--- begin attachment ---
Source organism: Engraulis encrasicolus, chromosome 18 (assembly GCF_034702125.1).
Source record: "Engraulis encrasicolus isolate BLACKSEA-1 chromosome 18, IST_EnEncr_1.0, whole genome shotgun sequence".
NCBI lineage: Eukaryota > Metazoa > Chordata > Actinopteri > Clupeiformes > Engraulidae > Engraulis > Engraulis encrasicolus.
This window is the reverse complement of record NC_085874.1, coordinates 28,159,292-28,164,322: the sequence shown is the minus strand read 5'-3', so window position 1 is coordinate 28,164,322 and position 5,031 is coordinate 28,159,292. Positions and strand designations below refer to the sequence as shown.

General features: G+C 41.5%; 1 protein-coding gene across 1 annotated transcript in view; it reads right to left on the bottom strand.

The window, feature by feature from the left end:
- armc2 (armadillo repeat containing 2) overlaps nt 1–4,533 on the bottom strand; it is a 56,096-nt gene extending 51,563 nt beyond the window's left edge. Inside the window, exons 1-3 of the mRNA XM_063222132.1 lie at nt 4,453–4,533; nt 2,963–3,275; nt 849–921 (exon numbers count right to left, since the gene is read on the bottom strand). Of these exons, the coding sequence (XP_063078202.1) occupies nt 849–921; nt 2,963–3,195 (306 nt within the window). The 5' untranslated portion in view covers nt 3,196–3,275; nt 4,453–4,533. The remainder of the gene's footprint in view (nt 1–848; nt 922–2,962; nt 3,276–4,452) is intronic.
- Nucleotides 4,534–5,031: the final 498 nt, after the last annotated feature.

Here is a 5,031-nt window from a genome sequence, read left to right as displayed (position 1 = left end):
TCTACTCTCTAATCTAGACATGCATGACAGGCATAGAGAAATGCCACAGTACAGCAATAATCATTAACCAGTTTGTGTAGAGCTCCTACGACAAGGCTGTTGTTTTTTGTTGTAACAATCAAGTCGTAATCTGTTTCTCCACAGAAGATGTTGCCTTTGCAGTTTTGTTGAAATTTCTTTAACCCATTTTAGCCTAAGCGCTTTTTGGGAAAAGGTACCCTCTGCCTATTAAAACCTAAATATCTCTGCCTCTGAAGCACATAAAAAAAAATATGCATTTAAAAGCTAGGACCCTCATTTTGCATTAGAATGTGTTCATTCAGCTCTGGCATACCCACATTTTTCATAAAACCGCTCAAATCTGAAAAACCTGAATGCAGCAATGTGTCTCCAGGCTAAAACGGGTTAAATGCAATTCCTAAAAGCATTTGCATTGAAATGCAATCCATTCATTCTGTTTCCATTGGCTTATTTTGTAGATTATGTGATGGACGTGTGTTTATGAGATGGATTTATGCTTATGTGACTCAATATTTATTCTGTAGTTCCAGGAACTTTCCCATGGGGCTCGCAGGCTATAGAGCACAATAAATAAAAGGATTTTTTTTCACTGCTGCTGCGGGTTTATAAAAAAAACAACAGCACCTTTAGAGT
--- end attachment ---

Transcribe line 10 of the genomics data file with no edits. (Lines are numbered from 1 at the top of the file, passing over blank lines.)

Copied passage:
TCTACTCTCTAATCTAGACATGCATGACAGGCATAGAGAAATGCCACAGTACAGCAATAATCATTAACCAGTTTGTGTAGAGCTCCTACGACAAGGCTGTTGTTTTTTGTTGTAACAATCAAGTCGTAATCTGTTTCTCCACAGAAGATGTTGCCTTTGCAGTTTTGTTGAAATTTCTTTAACCCATTTTAGCCTAAGCGCTTTTTGGGAAAAGGTACCCTCTGCCTATTAAAACCTAAATATCTCTGCCTCTGAAGCACATAAAAAAAAATATGCATTTAAAAGCTAGGACCCTCATTTTGCATTAGAATGTGTTCATTCAGCTCTGGCATACCCACATTTTTCATAAAACCGCTCAAATCTGAAAAACCTGAATGCAGCAATGTGTCTCCAGGCTAAAACGGGTTAAATGCAATTCCTAAAAGCATTTGCATTGAAATGCAATCCATTCATTCTGTTTCCATTGGCTTATTTTGTAGATTATGTGATGGACGTGTGTTTATGAGATGGATTTATGCTTATGTGACTCAATATTTATTCTGTAGTTCCAGGAACTTTCCCATGGGGCTCGCAGGCTATAGAGCACAATAAATAAAAGGATTTTTTTTCACTGCTGCTGCGGGTTTATAAAAAAAACAACAGCACCTTTAGAGT